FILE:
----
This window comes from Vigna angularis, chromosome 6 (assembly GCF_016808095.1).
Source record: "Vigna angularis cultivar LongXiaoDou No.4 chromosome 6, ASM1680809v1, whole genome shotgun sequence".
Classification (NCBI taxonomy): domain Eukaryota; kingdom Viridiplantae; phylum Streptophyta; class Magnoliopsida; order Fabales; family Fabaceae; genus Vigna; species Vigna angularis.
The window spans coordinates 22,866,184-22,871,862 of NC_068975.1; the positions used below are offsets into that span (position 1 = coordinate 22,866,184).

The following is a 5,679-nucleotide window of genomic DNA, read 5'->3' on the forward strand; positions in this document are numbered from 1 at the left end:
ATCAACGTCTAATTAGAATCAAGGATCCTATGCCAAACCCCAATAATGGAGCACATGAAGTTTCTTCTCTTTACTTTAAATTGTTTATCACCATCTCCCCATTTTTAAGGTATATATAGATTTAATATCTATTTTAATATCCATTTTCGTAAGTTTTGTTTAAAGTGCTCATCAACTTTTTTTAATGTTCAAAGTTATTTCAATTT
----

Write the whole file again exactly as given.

This window comes from Vigna angularis, chromosome 6 (assembly GCF_016808095.1).
Source record: "Vigna angularis cultivar LongXiaoDou No.4 chromosome 6, ASM1680809v1, whole genome shotgun sequence".
Classification (NCBI taxonomy): domain Eukaryota; kingdom Viridiplantae; phylum Streptophyta; class Magnoliopsida; order Fabales; family Fabaceae; genus Vigna; species Vigna angularis.
The window spans coordinates 22,866,184-22,871,862 of NC_068975.1; the positions used below are offsets into that span (position 1 = coordinate 22,866,184).

The following is a 5,679-nucleotide window of genomic DNA, read 5'->3' on the forward strand; positions in this document are numbered from 1 at the left end:
ATCAACGTCTAATTAGAATCAAGGATCCTATGCCAAACCCCAATAATGGAGCACATGAAGTTTCTTCTCTTTACTTTAAATTGTTTATCACCATCTCCCCATTTTTAAGGTATATATAGATTTAATATCTATTTTAATATCCATTTTCGTAAGTTTTGTTTAAAGTGCTCATCAACTTTTTTTAATGTTCAAAGTTATTTCAATTT